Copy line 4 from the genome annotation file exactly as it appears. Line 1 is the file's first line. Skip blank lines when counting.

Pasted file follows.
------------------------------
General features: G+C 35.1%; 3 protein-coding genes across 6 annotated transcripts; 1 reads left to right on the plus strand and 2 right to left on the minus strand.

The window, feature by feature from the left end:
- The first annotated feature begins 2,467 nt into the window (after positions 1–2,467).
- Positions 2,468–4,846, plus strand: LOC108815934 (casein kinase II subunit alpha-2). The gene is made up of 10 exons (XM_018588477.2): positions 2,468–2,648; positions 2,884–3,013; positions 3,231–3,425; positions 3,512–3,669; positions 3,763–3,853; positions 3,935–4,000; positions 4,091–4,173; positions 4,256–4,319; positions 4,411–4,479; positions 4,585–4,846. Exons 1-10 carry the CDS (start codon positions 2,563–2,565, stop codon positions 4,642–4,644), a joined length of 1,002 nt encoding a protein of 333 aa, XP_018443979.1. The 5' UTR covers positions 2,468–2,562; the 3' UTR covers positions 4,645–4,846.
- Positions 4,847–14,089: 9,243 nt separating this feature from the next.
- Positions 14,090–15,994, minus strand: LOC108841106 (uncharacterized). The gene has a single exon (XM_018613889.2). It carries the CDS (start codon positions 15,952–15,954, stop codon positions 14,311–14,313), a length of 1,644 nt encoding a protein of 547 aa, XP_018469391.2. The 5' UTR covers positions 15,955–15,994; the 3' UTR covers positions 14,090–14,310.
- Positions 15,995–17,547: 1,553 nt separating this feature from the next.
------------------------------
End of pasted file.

- Positions 2,468–4,846, plus strand: LOC108815934 (casein kinase II subunit alpha-2). The gene is made up of 10 exons (XM_018588477.2): positions 2,468–2,648; positions 2,884–3,013; positions 3,231–3,425; positions 3,512–3,669; positions 3,763–3,853; positions 3,935–4,000; positions 4,091–4,173; positions 4,256–4,319; positions 4,411–4,479; positions 4,585–4,846. Exons 1-10 carry the CDS (start codon positions 2,563–2,565, stop codon positions 4,642–4,644), a joined length of 1,002 nt encoding a protein of 333 aa, XP_018443979.1. The 5' UTR covers positions 2,468–2,562; the 3' UTR covers positions 4,645–4,846.